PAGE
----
In this chapter, Israel engages in another major battle with the inhabitants of the land.
I think this chapter is relatively straightforward. After destroying several kingdoms in the last chapter, Israel is again faced with an alliance of numerous kingdoms from the promised land who are coordinating together to resist the invaders. Unlike the last chapter, we are not given an account of the LORD's miraculous assistance to Israel. Instead, we are only told that "the LORD delivered them" over to Israel. In this case, it seems like Israel was victorious because they launched a pre-emptive strike, attacking this alliance of nations while they were still gathering together and likely unprepared.
After defeating their armies, the cities are again defenseless and Joshua spends the rest of the chapter stomping around massacring towns. Also, we can see that again, the Israelites plunder all of the towns they conquer, and even most of the city structures were captured, except for Hazor. This basically concludes the story section of Joshua with a final "the land had rest from war", announcing the end of this part of the invasion.
There are a few things worth mentioning.
First, there is the curious incident of Joshua being ordered to destroy all of Jabin's horses and chariots. Horses and chariots were at the core of ancient military power. It is widely believed that the Hyksos, who came to dominate Egypt in the 1700s and 1600s BCE, did so in large part due to their innovations with horse and chariot warfare. Although the Hyksos were largely driven out of power, the significance of horses and chariots remained. A very similar command to this is Deut 17:16, which ordered the future king of Israel to not "multiply horses", which is almost like a command to not build up military power. In my commentary on that chapter I suggested that it was to force Israel to depend on the LORD giving them victory in battle, rather than earning victory through their own strength or power. I think the order in this chapter is similar, to burn the chariots and cut the hamstrings of all the horses, so that Israel might not use them in their own battles.
Second, I think most readers of Joshua are unfamiliar with Israelite geography, so I will try to explain what land is encompassed by verses 16-17. Mount Seir is in the south along the border with Edom (which itself is around the southern extent of the Dead Sea), and Mount Hermon is north of the Sea of Galilee, east of modern Lebanon. The Negev is the southern desert so it fits in with the extent of Mount Seir. The last we had heard of Goshen it was a land in Egypt, but apparently there is also a Goshen in the promised land. I would hypothesize there is some common etymological root that would explain the reuse of this name. Since Goshen was a land of prosperity in Egypt, it probably has a similar connotation here, but beyond that I don't know where it is.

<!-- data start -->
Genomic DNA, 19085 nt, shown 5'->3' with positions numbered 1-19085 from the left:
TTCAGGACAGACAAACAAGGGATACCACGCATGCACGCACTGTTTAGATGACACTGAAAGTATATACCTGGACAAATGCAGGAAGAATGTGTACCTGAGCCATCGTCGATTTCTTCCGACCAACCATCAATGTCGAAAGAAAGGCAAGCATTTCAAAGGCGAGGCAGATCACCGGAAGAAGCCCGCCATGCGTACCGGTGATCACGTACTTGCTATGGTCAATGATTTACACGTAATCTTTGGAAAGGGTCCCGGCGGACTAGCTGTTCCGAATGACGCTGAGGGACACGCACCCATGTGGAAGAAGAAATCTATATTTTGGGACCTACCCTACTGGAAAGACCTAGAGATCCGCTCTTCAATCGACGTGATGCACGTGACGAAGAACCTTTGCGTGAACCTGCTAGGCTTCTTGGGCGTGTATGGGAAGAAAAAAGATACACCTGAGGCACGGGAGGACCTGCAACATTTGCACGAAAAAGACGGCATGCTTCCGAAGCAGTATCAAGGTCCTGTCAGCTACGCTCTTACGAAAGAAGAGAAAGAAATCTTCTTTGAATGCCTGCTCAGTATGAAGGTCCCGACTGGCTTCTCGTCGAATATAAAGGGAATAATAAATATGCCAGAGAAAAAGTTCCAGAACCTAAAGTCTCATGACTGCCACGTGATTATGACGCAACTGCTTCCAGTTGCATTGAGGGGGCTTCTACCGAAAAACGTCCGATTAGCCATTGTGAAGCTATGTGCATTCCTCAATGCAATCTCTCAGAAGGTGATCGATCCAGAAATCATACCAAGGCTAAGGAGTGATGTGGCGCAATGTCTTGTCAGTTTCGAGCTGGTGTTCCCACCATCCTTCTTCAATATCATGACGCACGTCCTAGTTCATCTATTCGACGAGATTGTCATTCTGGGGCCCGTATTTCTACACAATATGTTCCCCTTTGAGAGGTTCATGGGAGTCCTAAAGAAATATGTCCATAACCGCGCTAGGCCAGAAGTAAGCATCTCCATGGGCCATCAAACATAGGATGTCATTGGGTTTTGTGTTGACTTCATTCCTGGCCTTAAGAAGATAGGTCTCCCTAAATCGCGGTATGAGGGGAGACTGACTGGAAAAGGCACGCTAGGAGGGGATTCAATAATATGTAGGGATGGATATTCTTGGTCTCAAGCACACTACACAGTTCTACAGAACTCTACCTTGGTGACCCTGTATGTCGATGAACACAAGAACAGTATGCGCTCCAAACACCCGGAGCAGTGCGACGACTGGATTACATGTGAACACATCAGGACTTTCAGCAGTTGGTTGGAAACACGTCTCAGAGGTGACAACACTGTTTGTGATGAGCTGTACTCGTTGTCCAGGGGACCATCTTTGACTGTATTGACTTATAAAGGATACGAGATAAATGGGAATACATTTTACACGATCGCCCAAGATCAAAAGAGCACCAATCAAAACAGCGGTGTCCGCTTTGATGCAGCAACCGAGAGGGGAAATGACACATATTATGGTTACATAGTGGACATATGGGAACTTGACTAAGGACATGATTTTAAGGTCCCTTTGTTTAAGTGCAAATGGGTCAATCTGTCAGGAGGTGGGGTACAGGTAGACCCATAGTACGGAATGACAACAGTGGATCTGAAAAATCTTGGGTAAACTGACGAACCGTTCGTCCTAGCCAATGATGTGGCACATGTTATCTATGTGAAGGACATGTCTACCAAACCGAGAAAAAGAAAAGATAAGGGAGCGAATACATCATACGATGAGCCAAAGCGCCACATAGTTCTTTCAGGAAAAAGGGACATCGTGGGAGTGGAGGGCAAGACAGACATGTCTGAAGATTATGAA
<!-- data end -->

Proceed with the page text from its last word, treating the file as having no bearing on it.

Most of the other names I also don't know (like Mount Halak), but even without knowing I think we already get a sense of what land they have taken. They conquered most of the land west of the Jordan river, from a bit south of the Dead Sea up to Mount Hermon, which lies about 50 miles north of the Sea of Galilee. Lachish is in the center of the promised land, and was conquered in the prior chapter. So it would seem Israel now controls all of the promised land except for the Gazan city-states along the Mediterranean coast and probably some parts of the northwest in the area of Tyre and Sidon.
This is fairly extensive, but astute readers will notice that the lands in v. 16-17 do not include the whole promised land. The original promise included all of the coastal land as well. What this means is that the land might have peace for now, but it is almost inevitable that Israel will engage in further conflicts to move into the western and northwestern parts of the land towards the sea (corresponding to modern Gaza and Lebanon). We will see some of these conflicts when we get to Judges. This is foreshadowed in v. 22 which says that some Anakim remained in the Philistine cities of Gaza, Geth and Ashdod.
Lastly, on a minor note, we are told that the Canaanites had their hearts hardened to fight against Israel (v. 20), just like the heart of Pharaoh was hardened. I'm not really going to talk about this more. See my introduction to Joshua for a deeper look at the morality of the Canaanite wars.